Historical homes launch eco-drive

Keeping dozens of vast rooms with lofty ceilings warm and bright as well as being environmentally friendly is a difficult business. But the National Trust is aiming to be more energy-efficient and cut down on carbon emissions at some of its stunning properties and even a nature reserve in East Anglia.

Keeping dozens of vast rooms with lofty ceilings warm and bright as well as being environmentally friendly is a difficult business.

But the National Trust is aiming to be more energy-efficient and cut down on carbon emissions at some of its stunning properties and even a nature reserve in East Anglia.

The imposing houses, which have a combined age of 1000 years and were not built with electric sockets, light switches and heaters in mind, are hosting a 'switch off, keep cool' week to cut down on the amount of energy used by staff.

Simple methods that can be used in any home, such as switching off unnecessary lights, shutting down computers when out to lunch and turning off plug sockets at the wall, will all be taken on board during

each home's week-long drive and beyond.

Peckover House in Wisbech, Ickworth House in Suffolk, Oxburgh Hall, near Swaffham, and the trust's regional offices in Bury St Edmunds have all had surveys carried out to highlight the key areas where energy is being wasted.

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Drafts were spotted in the Georgian Peckover House, while basic habits that can easily be changed have been added to must-do lists, such as filling kettles with only the required amount of water.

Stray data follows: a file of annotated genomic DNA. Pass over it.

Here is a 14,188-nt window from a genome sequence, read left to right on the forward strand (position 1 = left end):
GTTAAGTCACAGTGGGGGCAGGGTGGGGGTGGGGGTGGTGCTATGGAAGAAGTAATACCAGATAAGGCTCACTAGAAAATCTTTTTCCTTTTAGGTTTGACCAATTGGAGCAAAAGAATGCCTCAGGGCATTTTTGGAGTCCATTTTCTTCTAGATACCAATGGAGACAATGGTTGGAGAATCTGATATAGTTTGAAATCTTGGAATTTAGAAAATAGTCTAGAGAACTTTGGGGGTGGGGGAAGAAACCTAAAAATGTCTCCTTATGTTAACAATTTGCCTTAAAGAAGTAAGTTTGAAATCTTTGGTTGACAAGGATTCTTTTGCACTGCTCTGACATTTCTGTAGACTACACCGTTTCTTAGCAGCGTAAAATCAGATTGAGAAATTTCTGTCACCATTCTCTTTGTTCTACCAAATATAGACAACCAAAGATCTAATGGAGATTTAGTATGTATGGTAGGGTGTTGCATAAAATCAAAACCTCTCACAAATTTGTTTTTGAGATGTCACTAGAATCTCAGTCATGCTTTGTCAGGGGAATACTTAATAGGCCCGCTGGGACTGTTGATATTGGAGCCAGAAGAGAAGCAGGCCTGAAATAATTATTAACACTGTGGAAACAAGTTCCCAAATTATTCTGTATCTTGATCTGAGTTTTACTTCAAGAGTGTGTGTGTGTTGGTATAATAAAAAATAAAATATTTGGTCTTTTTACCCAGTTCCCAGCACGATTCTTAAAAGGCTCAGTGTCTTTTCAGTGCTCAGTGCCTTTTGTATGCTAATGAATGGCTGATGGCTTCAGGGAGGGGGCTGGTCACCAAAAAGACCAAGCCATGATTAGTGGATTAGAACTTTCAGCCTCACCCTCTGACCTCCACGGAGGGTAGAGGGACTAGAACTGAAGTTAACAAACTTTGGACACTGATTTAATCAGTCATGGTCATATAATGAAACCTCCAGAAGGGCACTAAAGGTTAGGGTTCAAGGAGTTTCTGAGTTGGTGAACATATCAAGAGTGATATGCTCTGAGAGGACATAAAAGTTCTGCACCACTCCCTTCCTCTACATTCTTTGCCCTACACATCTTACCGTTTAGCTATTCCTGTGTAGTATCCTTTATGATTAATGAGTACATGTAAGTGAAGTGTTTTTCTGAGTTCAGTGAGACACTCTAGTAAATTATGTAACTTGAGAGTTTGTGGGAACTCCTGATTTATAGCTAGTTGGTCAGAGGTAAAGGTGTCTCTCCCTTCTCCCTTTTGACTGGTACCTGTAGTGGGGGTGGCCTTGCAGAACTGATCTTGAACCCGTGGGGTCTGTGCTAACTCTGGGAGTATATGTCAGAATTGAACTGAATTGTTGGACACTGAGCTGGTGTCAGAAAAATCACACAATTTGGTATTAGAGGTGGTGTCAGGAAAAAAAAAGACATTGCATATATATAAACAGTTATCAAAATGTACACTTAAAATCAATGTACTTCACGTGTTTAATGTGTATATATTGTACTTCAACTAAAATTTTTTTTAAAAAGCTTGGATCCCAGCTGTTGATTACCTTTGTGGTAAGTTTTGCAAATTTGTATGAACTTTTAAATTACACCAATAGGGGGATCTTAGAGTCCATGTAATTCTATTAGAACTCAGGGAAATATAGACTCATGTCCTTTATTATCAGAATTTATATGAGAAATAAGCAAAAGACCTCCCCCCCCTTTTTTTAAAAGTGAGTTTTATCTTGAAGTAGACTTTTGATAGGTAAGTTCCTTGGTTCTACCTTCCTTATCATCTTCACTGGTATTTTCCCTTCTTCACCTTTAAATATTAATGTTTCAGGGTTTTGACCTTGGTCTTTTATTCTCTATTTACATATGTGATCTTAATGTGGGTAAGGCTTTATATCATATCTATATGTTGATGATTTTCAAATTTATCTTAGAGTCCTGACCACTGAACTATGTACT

Alix Crosbie, assistant house steward at the 15th century moated manor house, Oxburgh Hall, said staff will be doing their bit throughout the ancient building and its grounds.

“Our gardeners have replaced ageratum with heliotrope marine, a more drought-resistance plant which requires less watering.

“In the house itself we are doing all the stuff you would expect - switching off, turning down the thermostat by

one degree and paper recycling,” she said.

“We will definitely carry on with it beyond the week and keep bringing the bills down.”

Even the visitor centre and café at Wicken Fen, near Ely, will be taking part in the pioneering programme, which the National Trust hopes to spread out across Britain.

Between 2005 and 2006 alone, the trust spent almost £2.5m on electricity, gas and oil to keep its properties maintained for visitors.

Energy outreach officer Clare Eke will be working with the properties running the pilot scheme and will be able to assess how much energy they have saved during one week alone.

“The programme has been well received by the properties, which in many cases already exhibit good practice when using energy,” she said.

“Some of the initiatives include staff pledges, calculating individual

carbon footprints, monitoring each others behaviour and communal tea breaks.”